The point of this post, is not to make the task of setting up, seem so discouraging. Its about remembering the impact of our choices, are always long term. So what will become your plan for permanency tenure, when you set up?

  A single 3x3m metal, kit shed - 2009
and still our only outside storage area

A rather under-represented subject now, when it comes to setting up raw land, is outside storage. It will become THE most important investment over the life of your property. Because you'll have to start storing fencing supplies and new tools, which are often bulky. Along with trailers that will multiply, and perhaps the kinds of vehicles you'll drive to access the property, will increase too.

What will definitely multiply like rabbits though, are vegetation management tools. We have three mowers, two brush cutters and one whipper snipper  - not all working, as some are used for spare parts. A wood chipper, a chain saw, axes and all manner of hand and electric tools, make the rest. If you don't house this equipment permanently, undercover, you will halve their life expectancy. Which doesn't make for good economics, when you rely on those tools and materials to manage the property.

We should have started with something, more like this
* but we still need to come up with the funds

A basic minimum outside storage option, on raw land, should be a double bay, fully enclosed garage. Arrange to store the cars under a separate carport, instead; because you will use every inch of that garage, to house your tools and supplies.  It wouldn't be a stretch to add a lean-to, on the side of the garage either. To store extra hay, stack firewood or at least store the trailer. It sounds like a lot, but it won't be enough. It's only the basic start up.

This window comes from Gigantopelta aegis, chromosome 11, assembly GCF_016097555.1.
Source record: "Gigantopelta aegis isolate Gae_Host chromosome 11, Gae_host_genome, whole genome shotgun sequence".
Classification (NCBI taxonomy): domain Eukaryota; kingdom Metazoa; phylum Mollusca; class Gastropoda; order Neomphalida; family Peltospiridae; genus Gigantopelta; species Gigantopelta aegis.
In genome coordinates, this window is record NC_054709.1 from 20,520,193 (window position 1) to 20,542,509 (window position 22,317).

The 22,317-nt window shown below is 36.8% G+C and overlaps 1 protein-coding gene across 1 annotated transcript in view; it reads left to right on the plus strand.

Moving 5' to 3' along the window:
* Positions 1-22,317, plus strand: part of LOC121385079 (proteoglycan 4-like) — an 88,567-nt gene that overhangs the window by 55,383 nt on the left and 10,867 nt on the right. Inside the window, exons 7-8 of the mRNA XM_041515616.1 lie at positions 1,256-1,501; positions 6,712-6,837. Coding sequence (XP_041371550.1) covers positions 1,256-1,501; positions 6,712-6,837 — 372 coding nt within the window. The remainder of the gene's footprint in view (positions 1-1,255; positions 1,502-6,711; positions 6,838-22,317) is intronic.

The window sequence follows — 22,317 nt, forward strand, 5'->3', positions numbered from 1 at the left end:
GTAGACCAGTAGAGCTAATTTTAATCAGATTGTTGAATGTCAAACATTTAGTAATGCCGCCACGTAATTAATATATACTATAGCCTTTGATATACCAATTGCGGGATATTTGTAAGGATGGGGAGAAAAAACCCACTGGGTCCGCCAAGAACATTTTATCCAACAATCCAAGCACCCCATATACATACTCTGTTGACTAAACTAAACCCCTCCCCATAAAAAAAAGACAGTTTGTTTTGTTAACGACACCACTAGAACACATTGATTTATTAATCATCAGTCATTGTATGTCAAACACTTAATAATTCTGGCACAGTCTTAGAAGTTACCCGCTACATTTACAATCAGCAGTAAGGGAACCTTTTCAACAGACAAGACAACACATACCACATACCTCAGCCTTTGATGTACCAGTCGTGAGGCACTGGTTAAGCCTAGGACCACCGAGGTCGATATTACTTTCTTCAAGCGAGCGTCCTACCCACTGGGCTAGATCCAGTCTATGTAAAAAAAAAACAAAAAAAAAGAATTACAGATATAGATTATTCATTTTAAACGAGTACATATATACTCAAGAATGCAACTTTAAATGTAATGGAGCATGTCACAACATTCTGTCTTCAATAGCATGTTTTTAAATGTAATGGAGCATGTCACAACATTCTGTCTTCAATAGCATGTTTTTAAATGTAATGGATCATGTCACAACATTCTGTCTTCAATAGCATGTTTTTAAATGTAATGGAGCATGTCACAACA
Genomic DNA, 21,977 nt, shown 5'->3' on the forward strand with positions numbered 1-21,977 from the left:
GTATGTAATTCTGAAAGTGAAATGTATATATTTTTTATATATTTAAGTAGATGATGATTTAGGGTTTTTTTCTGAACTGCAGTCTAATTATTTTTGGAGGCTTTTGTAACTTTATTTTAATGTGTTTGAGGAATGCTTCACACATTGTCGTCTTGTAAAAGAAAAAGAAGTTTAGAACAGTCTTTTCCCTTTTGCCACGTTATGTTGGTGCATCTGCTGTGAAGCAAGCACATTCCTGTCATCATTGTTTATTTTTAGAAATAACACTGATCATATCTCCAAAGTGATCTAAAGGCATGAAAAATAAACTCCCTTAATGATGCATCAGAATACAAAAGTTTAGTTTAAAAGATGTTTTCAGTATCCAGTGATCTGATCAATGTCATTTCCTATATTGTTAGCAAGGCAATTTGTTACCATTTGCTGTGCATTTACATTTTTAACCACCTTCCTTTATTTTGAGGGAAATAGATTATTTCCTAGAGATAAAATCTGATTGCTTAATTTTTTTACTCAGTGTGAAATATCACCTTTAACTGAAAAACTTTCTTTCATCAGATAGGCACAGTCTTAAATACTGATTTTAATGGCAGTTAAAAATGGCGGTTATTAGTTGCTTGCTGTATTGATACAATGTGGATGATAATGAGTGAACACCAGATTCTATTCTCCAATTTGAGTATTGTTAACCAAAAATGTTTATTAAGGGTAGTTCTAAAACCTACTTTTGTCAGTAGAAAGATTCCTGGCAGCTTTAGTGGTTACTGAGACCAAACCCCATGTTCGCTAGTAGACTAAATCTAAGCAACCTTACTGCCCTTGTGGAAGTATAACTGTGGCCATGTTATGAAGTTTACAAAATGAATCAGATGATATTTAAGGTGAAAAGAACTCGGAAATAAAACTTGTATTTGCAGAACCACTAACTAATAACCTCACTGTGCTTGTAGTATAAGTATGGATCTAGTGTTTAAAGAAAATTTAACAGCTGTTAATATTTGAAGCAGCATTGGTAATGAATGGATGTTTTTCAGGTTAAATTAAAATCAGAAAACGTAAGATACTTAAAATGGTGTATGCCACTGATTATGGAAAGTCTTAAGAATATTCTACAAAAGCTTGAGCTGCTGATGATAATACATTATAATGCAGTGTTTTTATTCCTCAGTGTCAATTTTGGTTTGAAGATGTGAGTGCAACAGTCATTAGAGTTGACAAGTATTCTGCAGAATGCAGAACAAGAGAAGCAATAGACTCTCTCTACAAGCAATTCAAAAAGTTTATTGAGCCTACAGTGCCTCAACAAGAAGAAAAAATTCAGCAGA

Notice how I haven't paid much attention to the actual house design, or animal shelters which may be required? In the scheme of things, the house design should be the last on your priorities list. Even in suburbia, Council first builds the roads, then installs the sewage and power, to connect to the municipal supply. Then, and only then, can property owners, consider having their houses built. While housing is important, its the land which needs to be set up first.

Newly constructed house, 2007

If I can pass on anything, about the balance between setting up the house and setting up the land - it is to take the time required, to set up the land, first. We were enticed by our building company, who were only interested in our money. In our ignorance, they made it very easy to hand over. They had the intention, to build a sound house, but they relied heavily on cheap subcontractors, to do all the groundwork. Which meant, our landscape was treated like a commodity in a system of mass production.